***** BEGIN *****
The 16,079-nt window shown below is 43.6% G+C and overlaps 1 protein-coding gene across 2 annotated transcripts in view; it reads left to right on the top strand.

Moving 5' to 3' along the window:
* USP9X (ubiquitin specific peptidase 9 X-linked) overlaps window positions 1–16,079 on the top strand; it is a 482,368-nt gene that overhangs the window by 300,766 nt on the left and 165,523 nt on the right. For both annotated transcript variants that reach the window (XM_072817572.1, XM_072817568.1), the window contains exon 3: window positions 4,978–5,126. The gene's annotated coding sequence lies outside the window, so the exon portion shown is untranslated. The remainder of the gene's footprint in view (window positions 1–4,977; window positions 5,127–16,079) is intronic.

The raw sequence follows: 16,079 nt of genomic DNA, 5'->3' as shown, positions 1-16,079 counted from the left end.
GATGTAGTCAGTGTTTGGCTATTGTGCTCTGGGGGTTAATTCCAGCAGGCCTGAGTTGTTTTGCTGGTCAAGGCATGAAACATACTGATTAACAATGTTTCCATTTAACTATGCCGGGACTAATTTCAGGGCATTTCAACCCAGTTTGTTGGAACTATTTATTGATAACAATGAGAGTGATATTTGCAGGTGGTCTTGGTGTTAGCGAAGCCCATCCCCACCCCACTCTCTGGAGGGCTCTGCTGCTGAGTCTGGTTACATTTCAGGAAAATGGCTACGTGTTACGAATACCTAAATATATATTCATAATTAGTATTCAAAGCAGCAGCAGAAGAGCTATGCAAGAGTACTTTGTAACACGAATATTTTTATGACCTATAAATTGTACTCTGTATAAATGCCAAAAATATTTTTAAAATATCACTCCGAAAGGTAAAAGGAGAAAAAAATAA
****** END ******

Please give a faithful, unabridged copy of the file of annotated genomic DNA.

The 16,079-nt window shown below is 43.6% G+C and overlaps 1 protein-coding gene across 2 annotated transcripts in view; it reads left to right on the top strand.

Moving 5' to 3' along the window:
* USP9X (ubiquitin specific peptidase 9 X-linked) overlaps window positions 1–16,079 on the top strand; it is a 482,368-nt gene that overhangs the window by 300,766 nt on the left and 165,523 nt on the right. For both annotated transcript variants that reach the window (XM_072817572.1, XM_072817568.1), the window contains exon 3: window positions 4,978–5,126. The gene's annotated coding sequence lies outside the window, so the exon portion shown is untranslated. The remainder of the gene's footprint in view (window positions 1–4,977; window positions 5,127–16,079) is intronic.

The raw sequence follows: 16,079 nt of genomic DNA, 5'->3' as shown, positions 1-16,079 counted from the left end.
GATGTAGTCAGTGTTTGGCTATTGTGCTCTGGGGGTTAATTCCAGCAGGCCTGAGTTGTTTTGCTGGTCAAGGCATGAAACATACTGATTAACAATGTTTCCATTTAACTATGCCGGGACTAATTTCAGGGCATTTCAACCCAGTTTGTTGGAACTATTTATTGATAACAATGAGAGTGATATTTGCAGGTGGTCTTGGTGTTAGCGAAGCCCATCCCCACCCCACTCTCTGGAGGGCTCTGCTGCTGAGTCTGGTTACATTTCAGGAAAATGGCTACGTGTTACGAATACCTAAATATATATTCATAATTAGTATTCAAAGCAGCAGCAGAAGAGCTATGCAAGAGTACTTTGTAACACGAATATTTTTATGACCTATAAATTGTACTCTGTATAAATGCCAAAAATATTTTTAAAATATCACTCCGAAAGGTAAAAGGAGAAAAAAATAA